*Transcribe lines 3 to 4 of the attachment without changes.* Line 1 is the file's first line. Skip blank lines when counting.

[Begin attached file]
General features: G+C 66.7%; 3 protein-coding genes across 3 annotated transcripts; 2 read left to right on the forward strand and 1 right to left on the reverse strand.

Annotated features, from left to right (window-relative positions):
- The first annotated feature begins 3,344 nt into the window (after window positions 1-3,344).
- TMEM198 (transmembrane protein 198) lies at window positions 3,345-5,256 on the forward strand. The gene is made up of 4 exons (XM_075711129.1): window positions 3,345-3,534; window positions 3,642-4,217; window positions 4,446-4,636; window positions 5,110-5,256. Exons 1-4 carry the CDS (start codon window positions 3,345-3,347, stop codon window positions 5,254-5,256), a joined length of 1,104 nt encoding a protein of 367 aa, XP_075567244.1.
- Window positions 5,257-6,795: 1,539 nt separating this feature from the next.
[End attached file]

- The first annotated feature begins 3,344 nt into the window (after window positions 1-3,344).
- TMEM198 (transmembrane protein 198) lies at window positions 3,345-5,256 on the forward strand. The gene is made up of 4 exons (XM_075711129.1): window positions 3,345-3,534; window positions 3,642-4,217; window positions 4,446-4,636; window positions 5,110-5,256. Exons 1-4 carry the CDS (start codon window positions 3,345-3,347, stop codon window positions 5,254-5,256), a joined length of 1,104 nt encoding a protein of 367 aa, XP_075567244.1.